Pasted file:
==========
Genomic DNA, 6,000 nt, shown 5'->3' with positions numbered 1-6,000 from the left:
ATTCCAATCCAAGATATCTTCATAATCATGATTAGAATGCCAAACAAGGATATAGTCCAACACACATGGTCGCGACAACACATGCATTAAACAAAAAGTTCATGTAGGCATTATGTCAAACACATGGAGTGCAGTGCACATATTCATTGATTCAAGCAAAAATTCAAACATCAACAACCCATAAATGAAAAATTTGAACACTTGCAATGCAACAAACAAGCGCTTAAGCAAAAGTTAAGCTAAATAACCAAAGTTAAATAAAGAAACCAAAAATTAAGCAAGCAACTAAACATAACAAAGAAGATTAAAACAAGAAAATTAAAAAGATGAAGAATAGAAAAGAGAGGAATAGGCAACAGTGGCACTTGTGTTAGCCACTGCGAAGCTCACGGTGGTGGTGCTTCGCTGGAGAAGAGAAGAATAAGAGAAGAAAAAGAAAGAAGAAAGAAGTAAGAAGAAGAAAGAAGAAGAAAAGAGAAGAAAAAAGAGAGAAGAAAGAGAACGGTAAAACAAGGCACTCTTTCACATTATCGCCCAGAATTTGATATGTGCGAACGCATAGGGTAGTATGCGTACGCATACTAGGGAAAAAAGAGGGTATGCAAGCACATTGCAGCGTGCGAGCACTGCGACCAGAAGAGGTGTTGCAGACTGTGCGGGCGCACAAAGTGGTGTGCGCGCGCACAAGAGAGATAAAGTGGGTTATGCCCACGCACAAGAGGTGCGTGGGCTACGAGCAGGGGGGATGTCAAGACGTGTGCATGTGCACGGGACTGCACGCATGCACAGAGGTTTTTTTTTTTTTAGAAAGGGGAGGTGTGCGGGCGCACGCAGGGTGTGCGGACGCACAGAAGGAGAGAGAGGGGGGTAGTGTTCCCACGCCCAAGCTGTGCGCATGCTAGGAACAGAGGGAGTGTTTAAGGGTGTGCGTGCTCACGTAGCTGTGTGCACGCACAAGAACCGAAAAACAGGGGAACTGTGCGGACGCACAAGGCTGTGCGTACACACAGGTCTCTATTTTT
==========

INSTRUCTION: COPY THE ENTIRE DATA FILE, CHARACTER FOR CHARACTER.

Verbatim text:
Genomic DNA, 6,000 nt, shown 5'->3' with positions numbered 1-6,000 from the left:
ATTCCAATCCAAGATATCTTCATAATCATGATTAGAATGCCAAACAAGGATATAGTCCAACACACATGGTCGCGACAACACATGCATTAAACAAAAAGTTCATGTAGGCATTATGTCAAACACATGGAGTGCAGTGCACATATTCATTGATTCAAGCAAAAATTCAAACATCAACAACCCATAAATGAAAAATTTGAACACTTGCAATGCAACAAACAAGCGCTTAAGCAAAAGTTAAGCTAAATAACCAAAGTTAAATAAAGAAACCAAAAATTAAGCAAGCAACTAAACATAACAAAGAAGATTAAAACAAGAAAATTAAAAAGATGAAGAATAGAAAAGAGAGGAATAGGCAACAGTGGCACTTGTGTTAGCCACTGCGAAGCTCACGGTGGTGGTGCTTCGCTGGAGAAGAGAAGAATAAGAGAAGAAAAAGAAAGAAGAAAGAAGTAAGAAGAAGAAAGAAGAAGAAAAGAGAAGAAAAAAGAGAGAAGAAAGAGAACGGTAAAACAAGGCACTCTTTCACATTATCGCCCAGAATTTGATATGTGCGAACGCATAGGGTAGTATGCGTACGCATACTAGGGAAAAAAGAGGGTATGCAAGCACATTGCAGCGTGCGAGCACTGCGACCAGAAGAGGTGTTGCAGACTGTGCGGGCGCACAAAGTGGTGTGCGCGCGCACAAGAGAGATAAAGTGGGTTATGCCCACGCACAAGAGGTGCGTGGGCTACGAGCAGGGGGGATGTCAAGACGTGTGCATGTGCACGGGACTGCACGCATGCACAGAGGTTTTTTTTTTTTTAGAAAGGGGAGGTGTGCGGGCGCACGCAGGGTGTGCGGACGCACAGAAGGAGAGAGAGGGGGGTAGTGTTCCCACGCCCAAGCTGTGCGCATGCTAGGAACAGAGGGAGTGTTTAAGGGTGTGCGTGCTCACGTAGCTGTGTGCACGCACAAGAACCGAAAAACAGGGGAACTGTGCGGACGCACAAGGCTGTGCGTACACACAGGTCTCTATTTTT